EghtesadOnline: The domestic steel market is currently grappling with a glut. Some cash-strapped producers have cut down on production to weather the storm, while many large-cap players carry on at full capacity while eyeing overseas markets.
Experts believe the main way forward for the industry’s survival is to boost exports.
“A large portion of our steelmaking capacity is currently dormant due to market saturation, while at the same time new plants are coming on stream everyday [as part of the government’s expansion plans]. Consequently, steelmakers have no choice but to boost exports and competitiveness,” steel industry analyst, Reza Zaer-Heydari, was quoted as saying by SMT daily.
As part of goals set in the 20-Year Vision Plan (2005-25), Iran seeks to become the world’s sixth largest steelmaker by boosting crude steel production capacity to 55 million tons per year by 2025. Iranian mills have so far realized 31 million tons of the envisioned figure, Financial Tribune reported.
With all that capacity coming, industry players have no choice but to curb their reliance on local sales.
“The steel markets of Tehran and Isfahan can absorb only so much and soon enough about half of Iran’s output must go to foreign markets [to become economically feasible],” said the industry expert.
According to Deputy Minister of Industries, Mining and Trade Mehdi Karbasian, Iran aims to export 20 to 25 million tons of steel annually by 2025.
Based on the latest data, Iranian steelmakers exported more than 4.4 million tons of crude steel and steel products during the 10 months to January 19, registering a 45% growth compared with last year’s corresponding period.
However, venturing overseas has its own perils. These range from domestic steelmakers’ lack of balance in manufacture and dull competitive edge vis-à-vis tough regional rivals and the new wave of protectionism sweeping across global markets.
There is currently an imbalance between supply and demand when it comes to long and flat steel output.
According to Zaer-Heydari, the rampant long steel capacity-making during the construction sector’s boom years has left the mills with an oversupply of the industrial material, little of which has any demand outside of Iran.
On the other hand, steelmakers’ flat steel output is unable to adequately supply the local market while it enjoys robust foreign demand.
The market analyst criticized industry players for continuing long steel capacity expansion in the face of the glut and called on the government to change the policy by supporting export-oriented sectors of the industry.
Zaer-Heydari noted that the regional steel powerhouse Turkey also went down the same path as Iran by attracting investments and setting expansion goals, as it is now one of the most successful rebar exporters worldwide.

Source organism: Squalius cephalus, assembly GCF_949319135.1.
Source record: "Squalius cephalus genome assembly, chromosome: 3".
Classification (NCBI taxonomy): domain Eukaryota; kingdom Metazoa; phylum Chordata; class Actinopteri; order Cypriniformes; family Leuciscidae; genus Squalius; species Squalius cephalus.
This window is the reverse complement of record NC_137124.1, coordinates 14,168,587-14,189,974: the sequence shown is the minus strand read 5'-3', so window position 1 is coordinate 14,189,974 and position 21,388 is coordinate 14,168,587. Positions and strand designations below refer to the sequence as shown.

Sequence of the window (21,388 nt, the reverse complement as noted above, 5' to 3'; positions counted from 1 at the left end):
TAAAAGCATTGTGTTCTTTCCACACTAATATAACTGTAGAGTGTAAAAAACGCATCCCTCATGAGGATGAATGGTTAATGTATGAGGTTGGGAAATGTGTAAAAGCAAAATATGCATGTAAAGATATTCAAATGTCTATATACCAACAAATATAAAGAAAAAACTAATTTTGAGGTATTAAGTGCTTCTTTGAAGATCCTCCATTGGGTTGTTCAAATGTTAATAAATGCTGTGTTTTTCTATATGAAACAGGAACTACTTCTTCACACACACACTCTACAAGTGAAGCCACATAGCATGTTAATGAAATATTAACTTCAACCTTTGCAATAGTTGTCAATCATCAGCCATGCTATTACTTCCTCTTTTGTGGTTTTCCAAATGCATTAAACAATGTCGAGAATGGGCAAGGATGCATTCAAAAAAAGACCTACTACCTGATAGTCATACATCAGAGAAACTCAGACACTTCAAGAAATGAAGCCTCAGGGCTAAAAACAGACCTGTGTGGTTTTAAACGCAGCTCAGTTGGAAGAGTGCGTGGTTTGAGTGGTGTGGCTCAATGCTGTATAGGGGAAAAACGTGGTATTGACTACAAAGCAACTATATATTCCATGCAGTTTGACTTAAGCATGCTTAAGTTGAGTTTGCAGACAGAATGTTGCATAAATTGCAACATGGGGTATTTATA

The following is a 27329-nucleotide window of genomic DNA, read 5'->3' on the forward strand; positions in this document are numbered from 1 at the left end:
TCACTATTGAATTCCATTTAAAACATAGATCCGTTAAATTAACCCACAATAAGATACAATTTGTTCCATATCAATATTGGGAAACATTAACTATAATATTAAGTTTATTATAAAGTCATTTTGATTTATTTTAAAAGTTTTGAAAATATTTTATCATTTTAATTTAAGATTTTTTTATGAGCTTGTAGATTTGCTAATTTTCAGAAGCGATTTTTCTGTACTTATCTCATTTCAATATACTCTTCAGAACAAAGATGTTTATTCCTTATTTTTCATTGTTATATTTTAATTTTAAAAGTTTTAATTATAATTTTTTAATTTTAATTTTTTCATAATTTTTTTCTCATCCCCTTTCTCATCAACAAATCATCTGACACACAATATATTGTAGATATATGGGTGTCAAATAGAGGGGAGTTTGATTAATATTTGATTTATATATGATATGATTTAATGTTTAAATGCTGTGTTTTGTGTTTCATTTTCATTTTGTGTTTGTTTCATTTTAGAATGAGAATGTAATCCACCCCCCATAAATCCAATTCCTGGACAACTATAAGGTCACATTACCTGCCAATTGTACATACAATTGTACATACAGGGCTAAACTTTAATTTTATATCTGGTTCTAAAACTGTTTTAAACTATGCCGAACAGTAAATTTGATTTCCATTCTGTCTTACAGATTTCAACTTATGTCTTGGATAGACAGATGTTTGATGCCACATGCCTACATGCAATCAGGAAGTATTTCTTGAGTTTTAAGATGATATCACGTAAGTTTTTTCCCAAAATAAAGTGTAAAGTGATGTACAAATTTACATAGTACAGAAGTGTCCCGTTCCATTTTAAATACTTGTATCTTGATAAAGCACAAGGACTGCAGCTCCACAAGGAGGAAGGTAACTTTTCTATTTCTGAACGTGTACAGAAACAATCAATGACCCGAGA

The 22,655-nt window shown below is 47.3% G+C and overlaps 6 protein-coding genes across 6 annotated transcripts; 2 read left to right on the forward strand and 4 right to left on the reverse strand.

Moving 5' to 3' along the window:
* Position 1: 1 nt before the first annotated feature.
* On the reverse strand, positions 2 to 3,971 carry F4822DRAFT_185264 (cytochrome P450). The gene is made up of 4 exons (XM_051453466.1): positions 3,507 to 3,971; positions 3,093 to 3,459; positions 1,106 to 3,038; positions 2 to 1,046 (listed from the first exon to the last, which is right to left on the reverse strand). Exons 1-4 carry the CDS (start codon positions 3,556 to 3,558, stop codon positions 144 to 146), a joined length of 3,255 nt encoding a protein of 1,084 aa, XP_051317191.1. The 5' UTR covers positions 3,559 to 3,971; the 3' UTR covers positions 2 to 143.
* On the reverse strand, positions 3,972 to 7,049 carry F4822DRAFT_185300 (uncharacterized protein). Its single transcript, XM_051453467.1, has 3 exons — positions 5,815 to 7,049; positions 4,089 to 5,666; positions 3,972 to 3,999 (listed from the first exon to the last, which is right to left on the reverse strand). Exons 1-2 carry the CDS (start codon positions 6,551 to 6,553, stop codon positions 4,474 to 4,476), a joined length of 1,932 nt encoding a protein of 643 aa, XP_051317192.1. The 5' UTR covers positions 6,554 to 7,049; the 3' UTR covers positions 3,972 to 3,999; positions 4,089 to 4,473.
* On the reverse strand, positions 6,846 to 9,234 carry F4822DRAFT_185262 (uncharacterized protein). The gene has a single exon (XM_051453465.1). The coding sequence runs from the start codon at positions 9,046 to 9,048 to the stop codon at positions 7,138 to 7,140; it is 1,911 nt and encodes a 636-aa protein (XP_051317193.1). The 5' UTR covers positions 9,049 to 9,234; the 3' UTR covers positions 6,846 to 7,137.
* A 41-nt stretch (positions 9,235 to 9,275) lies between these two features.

Turkey’s winning card is its production flexibility and international marketing prowess, despite the country’s high energy and production costs.
When a certain product loses its luster, the industry shifts toward the manufacture of more profitable commodities with higher demand. At the same time, the neighboring country’s effective marketing in the United States and Europe ensures sustained demand for Turkish goods.
This is while Iranian steel, while enjoying low gas prices, abundance of iron ore reserves and a strategic location in the region, has yet to secure a firm foothold in international markets.
Zaer-Heydari believes that other than balancing industry issues on the domestic front, “steelmakers should batten down the hatches and explore new foreign markets. They should bolster their marketing departments with experienced, multilingual staff and move beyond their comfort zone”.
However, Iran’s job will not be easy in a business environment where most countries intend to protect their markets against foreign interferences. The very latest instance of the rise of protectionism in steel markets was seen in Europe.
The European steelmakers’ association Eurofer said on Thursday Iran has increased exports of hot rolled flat steel rapidly to the European Union market and accused the country of “trade distorting measures”.
“The threat from Iran is new and it’s going to be one of the top three issues: China, India, Iran,” Karl Tachelet, external relations and trade director at Eurofer, told Reuters.
The EU is currently investigating alleged dumping of hot-rolled steel by producers in Serbia, Brazil, Russia and Ukraine.
According to Eurofer, Iranian exports to Europe had leapt to just over 1 million tons annually, putting the country just behind India at 1.9 million tons, while China shipped 5.7 million tons in 2016.